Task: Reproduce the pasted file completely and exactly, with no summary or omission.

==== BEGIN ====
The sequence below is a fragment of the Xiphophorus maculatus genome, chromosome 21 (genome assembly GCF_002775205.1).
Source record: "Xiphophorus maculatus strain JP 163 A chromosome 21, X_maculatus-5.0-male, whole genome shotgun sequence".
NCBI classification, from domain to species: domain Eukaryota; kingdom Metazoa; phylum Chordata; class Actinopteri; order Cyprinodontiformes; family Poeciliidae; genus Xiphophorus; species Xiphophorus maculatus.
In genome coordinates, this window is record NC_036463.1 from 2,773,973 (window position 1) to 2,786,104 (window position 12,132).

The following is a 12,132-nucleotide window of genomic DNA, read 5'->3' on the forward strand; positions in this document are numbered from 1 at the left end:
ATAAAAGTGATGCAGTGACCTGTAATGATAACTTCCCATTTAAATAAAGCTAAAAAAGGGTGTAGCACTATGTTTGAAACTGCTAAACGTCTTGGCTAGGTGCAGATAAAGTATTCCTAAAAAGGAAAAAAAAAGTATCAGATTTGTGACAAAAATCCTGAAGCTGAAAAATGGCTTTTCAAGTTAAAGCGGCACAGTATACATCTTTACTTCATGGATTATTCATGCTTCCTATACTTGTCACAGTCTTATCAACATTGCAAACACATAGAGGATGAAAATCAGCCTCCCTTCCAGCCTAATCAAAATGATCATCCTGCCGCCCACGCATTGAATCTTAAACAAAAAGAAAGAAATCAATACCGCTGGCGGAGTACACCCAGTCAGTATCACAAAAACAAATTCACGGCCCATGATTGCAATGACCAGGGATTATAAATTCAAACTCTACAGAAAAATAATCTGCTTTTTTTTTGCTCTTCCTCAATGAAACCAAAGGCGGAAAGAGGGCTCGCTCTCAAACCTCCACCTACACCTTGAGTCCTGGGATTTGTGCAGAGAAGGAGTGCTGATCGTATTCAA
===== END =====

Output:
The sequence below is a fragment of the Xiphophorus maculatus genome, chromosome 21 (genome assembly GCF_002775205.1).
Source record: "Xiphophorus maculatus strain JP 163 A chromosome 21, X_maculatus-5.0-male, whole genome shotgun sequence".
NCBI classification, from domain to species: domain Eukaryota; kingdom Metazoa; phylum Chordata; class Actinopteri; order Cyprinodontiformes; family Poeciliidae; genus Xiphophorus; species Xiphophorus maculatus.
In genome coordinates, this window is record NC_036463.1 from 2,773,973 (window position 1) to 2,786,104 (window position 12,132).

The following is a 12,132-nucleotide window of genomic DNA, read 5'->3' on the forward strand; positions in this document are numbered from 1 at the left end:
ATAAAAGTGATGCAGTGACCTGTAATGATAACTTCCCATTTAAATAAAGCTAAAAAAGGGTGTAGCACTATGTTTGAAACTGCTAAACGTCTTGGCTAGGTGCAGATAAAGTATTCCTAAAAAGGAAAAAAAAAGTATCAGATTTGTGACAAAAATCCTGAAGCTGAAAAATGGCTTTTCAAGTTAAAGCGGCACAGTATACATCTTTACTTCATGGATTATTCATGCTTCCTATACTTGTCACAGTCTTATCAACATTGCAAACACATAGAGGATGAAAATCAGCCTCCCTTCCAGCCTAATCAAAATGATCATCCTGCCGCCCACGCATTGAATCTTAAACAAAAAGAAAGAAATCAATACCGCTGGCGGAGTACACCCAGTCAGTATCACAAAAACAAATTCACGGCCCATGATTGCAATGACCAGGGATTATAAATTCAAACTCTACAGAAAAATAATCTGCTTTTTTTTTGCTCTTCCTCAATGAAACCAAAGGCGGAAAGAGGGCTCGCTCTCAAACCTCCACCTACACCTTGAGTCCTGGGATTTGTGCAGAGAAGGAGTGCTGATCGTATTCAA